Another nature walk and another muskrat sitting in the bath going to town with its vegetables. It seems that every time I come across muskrats they seem to be eating. Maybe they are just more conspicuous when they are eating…, or maybe they are just always eating, just like human teenagers. I imagine one would have to chomp down quite a bit of vegetables to get your daily nutrient requirements. Just like me, muskrats are facultative herbivores which means that they prefer to eat plants but, if necessary, can also consume animal such as fish, frogs and insects. The other day as I was out by a lake with some young ones we spotted a muskrat swimming around and, too my surprise, not eating (but it was probably looking for food). When the kids saw it they immediately identified it as a beaver. To be entirely honest, the first time I saw a muskrat I also mistook it for a beaver. The muskrat is like the lesser known cousin of the superstar beaver in that everyone recognizes a beaver (even if they have never seen one) while few people recognizes the muskrat (even if you might be looking at one). Perhaps the easiest way to tell these semi-aquatic rodents apart, particularly if it is your first time seeing one, is the tail. Beaver with its tell-tale flat and paddle-shaped tail while the muskrat has a long, skinny tail with flat sides. If you can see the tail there really is no way of mis-identifying a muskrat for a beaver. In the picture below you can clearly see the long skinny tail of the muskrat. Once you become a more seasoned muskrat aficionado you realize that there are a few other distinguishing characteristics as well. Perhaps the most obvious difference (if you know about it) is the size difference. Beavers are huge weighing in at between 35 and 60 pounds while muskrats are puny in comparison topping out at about 4 pounds. Another difference is that with muskrats you can usually see its whole body when it is swimming while with beavers you typically only see their large wedge-shaped head. While I have not seen a beaver at the creek for a while the musk rats are out in full force.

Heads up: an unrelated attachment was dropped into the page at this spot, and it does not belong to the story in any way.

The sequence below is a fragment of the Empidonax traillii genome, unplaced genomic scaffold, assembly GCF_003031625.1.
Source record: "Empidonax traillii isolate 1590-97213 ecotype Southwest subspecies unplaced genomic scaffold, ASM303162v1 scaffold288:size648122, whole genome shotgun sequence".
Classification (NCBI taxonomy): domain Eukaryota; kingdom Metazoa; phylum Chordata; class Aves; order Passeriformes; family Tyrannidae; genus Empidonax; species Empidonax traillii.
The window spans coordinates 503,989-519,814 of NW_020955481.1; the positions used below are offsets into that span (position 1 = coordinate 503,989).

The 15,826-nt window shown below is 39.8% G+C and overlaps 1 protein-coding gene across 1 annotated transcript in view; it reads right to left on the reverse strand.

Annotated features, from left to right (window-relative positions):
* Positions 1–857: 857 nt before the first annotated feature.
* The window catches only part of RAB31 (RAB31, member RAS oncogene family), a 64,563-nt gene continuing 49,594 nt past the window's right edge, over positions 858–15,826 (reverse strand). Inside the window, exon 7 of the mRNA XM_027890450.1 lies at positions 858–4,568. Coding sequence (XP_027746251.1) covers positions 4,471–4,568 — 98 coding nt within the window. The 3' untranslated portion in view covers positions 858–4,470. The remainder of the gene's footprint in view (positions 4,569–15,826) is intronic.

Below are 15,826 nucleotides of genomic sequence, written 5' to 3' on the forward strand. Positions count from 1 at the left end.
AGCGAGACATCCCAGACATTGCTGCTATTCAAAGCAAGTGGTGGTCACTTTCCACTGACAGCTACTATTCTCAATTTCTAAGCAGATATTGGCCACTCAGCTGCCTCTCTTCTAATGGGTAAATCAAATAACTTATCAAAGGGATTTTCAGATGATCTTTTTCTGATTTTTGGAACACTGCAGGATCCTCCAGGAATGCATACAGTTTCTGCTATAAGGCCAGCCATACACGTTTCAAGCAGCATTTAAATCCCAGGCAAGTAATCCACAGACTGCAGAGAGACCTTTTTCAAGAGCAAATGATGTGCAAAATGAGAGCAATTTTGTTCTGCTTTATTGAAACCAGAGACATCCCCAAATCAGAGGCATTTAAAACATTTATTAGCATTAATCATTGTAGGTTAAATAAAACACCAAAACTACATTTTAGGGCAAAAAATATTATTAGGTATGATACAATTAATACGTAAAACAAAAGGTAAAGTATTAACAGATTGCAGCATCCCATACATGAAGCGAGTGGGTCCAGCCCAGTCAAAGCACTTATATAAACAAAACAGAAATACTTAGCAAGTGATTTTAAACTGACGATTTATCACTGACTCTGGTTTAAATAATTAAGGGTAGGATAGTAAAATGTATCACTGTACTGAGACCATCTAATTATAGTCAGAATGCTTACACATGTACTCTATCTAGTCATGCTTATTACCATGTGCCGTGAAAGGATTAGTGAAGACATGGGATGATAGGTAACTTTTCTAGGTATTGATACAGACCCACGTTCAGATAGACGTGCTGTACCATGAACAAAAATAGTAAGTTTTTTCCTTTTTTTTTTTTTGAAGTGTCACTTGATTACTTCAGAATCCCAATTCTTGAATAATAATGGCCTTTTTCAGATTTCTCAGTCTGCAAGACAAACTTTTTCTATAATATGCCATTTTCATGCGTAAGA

As I crossed the pedestrian bridge across the Whitemud Creek a lone female Common Goldeneye (Bucephalus clangula) was swimming around in the creek eyeing me curiously. Common Goldeneyes are medium-sized diving ducks where the females are brunettes with a piercing golden-yellow eye. There are two species of goldeneyes, the Common Goldeneye, which as the name suggests is more common, and, the more rare, Barrow’s Goldeneye. While the males of the two species are easy to tell apart, the females are more difficult to distinguish as they appear nearly identical. According to Sibley the Barrow’s Goldeneye female has a darker brown head than the Common Goldeneye which does not help me at all since I did not have the two species next to each other for comparison. Perhaps the best distinguishing characteristic between the females of the two species for someone like me that has only seen a handful of these species is the bill color. According to Sibley the female Barrow’s Goldeneye has a “usually mostly yellow” bill while the female of the Common Goldeneye has a “usually mostly black” bill. Looking at the picture I would say that her bill is definitely in the category “mostly black”; ergo, it is a Common Goldeneye.